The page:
He’s willing to clean house, yes, but he has repeatedly failed to keep the blood out of the carpets. The responsibility still falls to him, as the leader of Cerberus, not only to make sure he punishes his people for crossing the line, but to prevent that line from being crossed. The fact that Pragia was shut down and the people in charge were punished does not change the fact that so many lives were ruined. It does not change the fact that TIM has apparently learned nothing from the incident.

            • Avilan says:

              If I remember that log from Jack’s mission, the statement isn’t “TIM is going to kill me if I don’t get results”. It’s “TIM is going to kill me if he finds out HOW we plan to get results”.

    • Daemian Lucifer says:

      Yes,they tell you how they wont do anything about the colonies in the terminus systems,yet they have ashley/kaiden there on a secret mission they want to tell you nothing about.So either they are idiots they present themselves to be,or they are pulling wool over your eyes because you are a cerberus agent.I like to believe the second option because it makes bioware team better.

      • Avilan says:

        It is pretty clear if you read between the lines combined with TIMs admission afterwards, that The Alliance sent your old friend to Horizon at least partly because they knew you were going there; TIM suspected the Collectors knew about your relationship, so he let it slip to the Alliance that you were now a terrorist and probably mentioned Horizon in the process to make sure they would send your old friend and therefore make the Collectors come to that specific colony.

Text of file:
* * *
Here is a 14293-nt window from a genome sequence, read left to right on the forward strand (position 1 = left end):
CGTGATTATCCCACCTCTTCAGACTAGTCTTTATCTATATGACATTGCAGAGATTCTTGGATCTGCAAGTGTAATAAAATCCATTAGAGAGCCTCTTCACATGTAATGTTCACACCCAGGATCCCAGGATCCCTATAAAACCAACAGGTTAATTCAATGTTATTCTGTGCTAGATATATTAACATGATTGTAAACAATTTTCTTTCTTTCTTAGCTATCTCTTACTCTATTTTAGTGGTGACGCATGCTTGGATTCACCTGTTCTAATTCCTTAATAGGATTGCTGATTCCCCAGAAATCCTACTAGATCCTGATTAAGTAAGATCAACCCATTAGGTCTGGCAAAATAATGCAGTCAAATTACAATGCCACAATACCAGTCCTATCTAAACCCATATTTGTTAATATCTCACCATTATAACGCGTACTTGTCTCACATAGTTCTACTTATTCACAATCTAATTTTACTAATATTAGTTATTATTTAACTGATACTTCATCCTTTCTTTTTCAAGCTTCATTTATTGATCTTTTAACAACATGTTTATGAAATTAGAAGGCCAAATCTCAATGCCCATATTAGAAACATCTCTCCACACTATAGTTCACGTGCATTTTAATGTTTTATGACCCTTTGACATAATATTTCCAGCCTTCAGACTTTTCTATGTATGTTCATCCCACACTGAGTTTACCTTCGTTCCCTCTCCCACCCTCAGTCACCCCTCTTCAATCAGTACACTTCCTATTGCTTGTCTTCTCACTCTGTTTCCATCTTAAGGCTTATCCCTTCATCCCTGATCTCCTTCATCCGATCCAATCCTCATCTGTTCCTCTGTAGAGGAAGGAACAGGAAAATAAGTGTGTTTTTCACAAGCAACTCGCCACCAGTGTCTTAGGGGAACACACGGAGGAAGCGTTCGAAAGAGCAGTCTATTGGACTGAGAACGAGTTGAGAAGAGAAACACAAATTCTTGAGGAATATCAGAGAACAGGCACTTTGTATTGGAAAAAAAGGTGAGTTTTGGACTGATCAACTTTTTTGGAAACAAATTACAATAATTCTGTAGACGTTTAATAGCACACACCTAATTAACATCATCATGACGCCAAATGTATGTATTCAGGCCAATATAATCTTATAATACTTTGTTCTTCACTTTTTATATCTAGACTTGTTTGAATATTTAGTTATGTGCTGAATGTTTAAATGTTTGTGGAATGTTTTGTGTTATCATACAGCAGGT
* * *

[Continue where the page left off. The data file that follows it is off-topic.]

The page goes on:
• Daemian Lucifer says:

          So before they even knew you were alive again,they decided to send someone to a mission in the terminus system?Yes the collectors did choose the horizon because you had a former team member there,but I dont think their position there has anything to do with you.

          • Avilan says:

            Uh? Ashley / Kaiden already knows you are alive by the time they are sent to Horizon. They say as much when you talk to them.

            • Daemian Lucifer says:

              Where?I looked it again,and they just say they had reports cerberus may hit horizon next,and rumors about you being alive,but they never said it happened before they got to horizon.Here:

              • Avilan says:

                Well what I can tell from TIM’s speech afterwards, he let it slip to the Alliance that you were alive, and it would be a heck of a coincidence if the higher-ups in the Alliance didn’t send Ashley there because you might be there, even if they didn’t tell her that.

                • Daemian Lucifer says:

                  Sooo,wait,you go to horizon because one of your former teammates may be there,becuase collectors are somehow probably targeting you,and they may attack one of your former crew,and they are there because alliance knows you may end up there,because you could somehow be alive and maybe working for cerberus?Then why was it horizon then,it really makes no sense.

                  One of these had to happen first,and its most sensible that that thing is ashley/kaidan being on horizon.Plus,when you ask about your former teammates even before you go on any mission,they tell you how ashley/kaidan is unavailable because they are on some secret mission.

        • Veloxyll says:

          I fail to see how it’s let slip when you dock with the Citadel in a Cerberus marked vessel, and, if you picked Anderson, had a meeting (scheduled) with the Citadel council. Oh, and talked to/punched a reporter.

      • Gale says:

        I’m going to have to go check this, but aren’t Kaiden and Ashley soldiers of the Alliance? AKA, the humans, who are helping their own colonisation projects? I never got the impression that the council had anything to do with Horizon.

        • Daemian Lucifer says:

          Well,In my playthrough humans were the council,so the line is moot.But I dont think its much different when you keep the original council.If it is,that would mean that humans are more competent.

        • Taellosse says: